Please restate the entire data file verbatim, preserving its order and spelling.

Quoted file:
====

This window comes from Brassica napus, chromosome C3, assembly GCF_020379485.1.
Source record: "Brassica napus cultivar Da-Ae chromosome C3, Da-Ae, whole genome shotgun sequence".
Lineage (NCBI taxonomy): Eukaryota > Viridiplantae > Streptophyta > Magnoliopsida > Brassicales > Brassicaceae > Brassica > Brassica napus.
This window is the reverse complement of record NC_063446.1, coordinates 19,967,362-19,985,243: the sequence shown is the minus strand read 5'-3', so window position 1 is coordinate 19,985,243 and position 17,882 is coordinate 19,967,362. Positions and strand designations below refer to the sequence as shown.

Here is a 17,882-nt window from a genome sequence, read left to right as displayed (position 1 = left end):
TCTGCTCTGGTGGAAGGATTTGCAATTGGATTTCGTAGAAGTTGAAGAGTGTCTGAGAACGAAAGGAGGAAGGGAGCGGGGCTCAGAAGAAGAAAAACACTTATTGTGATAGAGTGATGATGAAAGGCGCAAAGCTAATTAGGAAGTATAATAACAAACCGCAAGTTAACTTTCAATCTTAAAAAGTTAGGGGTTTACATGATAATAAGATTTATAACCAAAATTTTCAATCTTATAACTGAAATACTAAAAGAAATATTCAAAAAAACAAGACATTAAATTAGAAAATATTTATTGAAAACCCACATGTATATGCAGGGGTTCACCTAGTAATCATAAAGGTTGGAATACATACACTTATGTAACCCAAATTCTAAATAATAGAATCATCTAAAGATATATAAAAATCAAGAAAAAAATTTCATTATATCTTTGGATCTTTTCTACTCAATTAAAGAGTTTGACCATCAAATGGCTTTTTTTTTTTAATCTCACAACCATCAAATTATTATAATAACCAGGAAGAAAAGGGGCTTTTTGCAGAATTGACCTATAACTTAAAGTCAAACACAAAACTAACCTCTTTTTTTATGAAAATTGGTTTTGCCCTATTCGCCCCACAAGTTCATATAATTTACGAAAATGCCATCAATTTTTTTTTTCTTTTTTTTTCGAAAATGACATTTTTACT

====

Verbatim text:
This window comes from Brassica napus, chromosome C3, assembly GCF_020379485.1.
Source record: "Brassica napus cultivar Da-Ae chromosome C3, Da-Ae, whole genome shotgun sequence".
Lineage (NCBI taxonomy): Eukaryota > Viridiplantae > Streptophyta > Magnoliopsida > Brassicales > Brassicaceae > Brassica > Brassica napus.
This window is the reverse complement of record NC_063446.1, coordinates 19,967,362-19,985,243: the sequence shown is the minus strand read 5'-3', so window position 1 is coordinate 19,985,243 and position 17,882 is coordinate 19,967,362. Positions and strand designations below refer to the sequence as shown.

Here is a 17,882-nt window from a genome sequence, read left to right as displayed (position 1 = left end):
TCTGCTCTGGTGGAAGGATTTGCAATTGGATTTCGTAGAAGTTGAAGAGTGTCTGAGAACGAAAGGAGGAAGGGAGCGGGGCTCAGAAGAAGAAAAACACTTATTGTGATAGAGTGATGATGAAAGGCGCAAAGCTAATTAGGAAGTATAATAACAAACCGCAAGTTAACTTTCAATCTTAAAAAGTTAGGGGTTTACATGATAATAAGATTTATAACCAAAATTTTCAATCTTATAACTGAAATACTAAAAGAAATATTCAAAAAAACAAGACATTAAATTAGAAAATATTTATTGAAAACCCACATGTATATGCAGGGGTTCACCTAGTAATCATAAAGGTTGGAATACATACACTTATGTAACCCAAATTCTAAATAATAGAATCATCTAAAGATATATAAAAATCAAGAAAAAAATTTCATTATATCTTTGGATCTTTTCTACTCAATTAAAGAGTTTGACCATCAAATGGCTTTTTTTTTTTAATCTCACAACCATCAAATTATTATAATAACCAGGAAGAAAAGGGGCTTTTTGCAGAATTGACCTATAACTTAAAGTCAAACACAAAACTAACCTCTTTTTTTATGAAAATTGGTTTTGCCCTATTCGCCCCACAAGTTCATATAATTTACGAAAATGCCATCAATTTTTTTTTTCTTTTTTTTTCGAAAATGACATTTTTACT